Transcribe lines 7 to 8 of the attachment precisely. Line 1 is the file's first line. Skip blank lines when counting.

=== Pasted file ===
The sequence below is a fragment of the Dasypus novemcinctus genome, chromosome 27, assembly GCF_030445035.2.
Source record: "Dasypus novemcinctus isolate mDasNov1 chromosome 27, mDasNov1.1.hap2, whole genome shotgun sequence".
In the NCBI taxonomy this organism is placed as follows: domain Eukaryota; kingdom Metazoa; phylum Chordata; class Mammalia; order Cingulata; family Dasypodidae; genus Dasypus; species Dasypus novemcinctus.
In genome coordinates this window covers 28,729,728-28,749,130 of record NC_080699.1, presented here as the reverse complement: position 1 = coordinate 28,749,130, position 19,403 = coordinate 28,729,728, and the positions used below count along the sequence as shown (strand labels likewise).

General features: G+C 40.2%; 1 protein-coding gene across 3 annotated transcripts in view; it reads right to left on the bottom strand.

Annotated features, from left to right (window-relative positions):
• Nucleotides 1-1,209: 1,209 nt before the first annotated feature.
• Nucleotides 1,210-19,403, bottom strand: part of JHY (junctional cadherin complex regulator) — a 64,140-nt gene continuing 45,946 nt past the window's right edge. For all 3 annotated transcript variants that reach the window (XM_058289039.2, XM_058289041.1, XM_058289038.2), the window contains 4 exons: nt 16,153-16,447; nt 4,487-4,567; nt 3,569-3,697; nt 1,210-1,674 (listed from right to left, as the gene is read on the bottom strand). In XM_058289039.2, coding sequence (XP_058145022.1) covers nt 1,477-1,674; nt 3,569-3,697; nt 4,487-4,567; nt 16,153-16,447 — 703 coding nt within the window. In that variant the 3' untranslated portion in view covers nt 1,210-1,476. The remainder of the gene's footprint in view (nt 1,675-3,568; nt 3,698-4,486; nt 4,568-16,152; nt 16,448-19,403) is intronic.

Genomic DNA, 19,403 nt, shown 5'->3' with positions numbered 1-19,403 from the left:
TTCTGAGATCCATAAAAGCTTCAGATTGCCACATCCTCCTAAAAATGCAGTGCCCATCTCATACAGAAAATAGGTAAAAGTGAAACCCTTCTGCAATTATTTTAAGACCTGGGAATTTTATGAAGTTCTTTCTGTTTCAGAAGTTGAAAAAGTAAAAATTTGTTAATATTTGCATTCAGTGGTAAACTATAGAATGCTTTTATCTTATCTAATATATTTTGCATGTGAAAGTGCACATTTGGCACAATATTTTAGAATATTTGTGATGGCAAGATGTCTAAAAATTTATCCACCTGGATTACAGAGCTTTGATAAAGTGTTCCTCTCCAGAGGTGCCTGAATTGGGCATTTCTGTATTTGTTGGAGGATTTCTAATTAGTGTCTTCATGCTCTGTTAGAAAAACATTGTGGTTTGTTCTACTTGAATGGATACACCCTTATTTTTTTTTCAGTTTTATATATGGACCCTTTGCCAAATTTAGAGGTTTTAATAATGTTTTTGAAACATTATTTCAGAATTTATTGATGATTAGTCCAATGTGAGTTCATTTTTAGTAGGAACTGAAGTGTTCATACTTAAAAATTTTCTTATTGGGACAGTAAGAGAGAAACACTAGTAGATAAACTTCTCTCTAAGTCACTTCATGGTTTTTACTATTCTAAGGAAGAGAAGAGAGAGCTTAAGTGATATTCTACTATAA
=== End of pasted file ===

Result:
• Nucleotides 1-1,209: 1,209 nt before the first annotated feature.
• Nucleotides 1,210-19,403, bottom strand: part of JHY (junctional cadherin complex regulator) — a 64,140-nt gene continuing 45,946 nt past the window's right edge. For all 3 annotated transcript variants that reach the window (XM_058289039.2, XM_058289041.1, XM_058289038.2), the window contains 4 exons: nt 16,153-16,447; nt 4,487-4,567; nt 3,569-3,697; nt 1,210-1,674 (listed from right to left, as the gene is read on the bottom strand). In XM_058289039.2, coding sequence (XP_058145022.1) covers nt 1,477-1,674; nt 3,569-3,697; nt 4,487-4,567; nt 16,153-16,447 — 703 coding nt within the window. In that variant the 3' untranslated portion in view covers nt 1,210-1,476. The remainder of the gene's footprint in view (nt 1,675-3,568; nt 3,698-4,486; nt 4,568-16,152; nt 16,448-19,403) is intronic.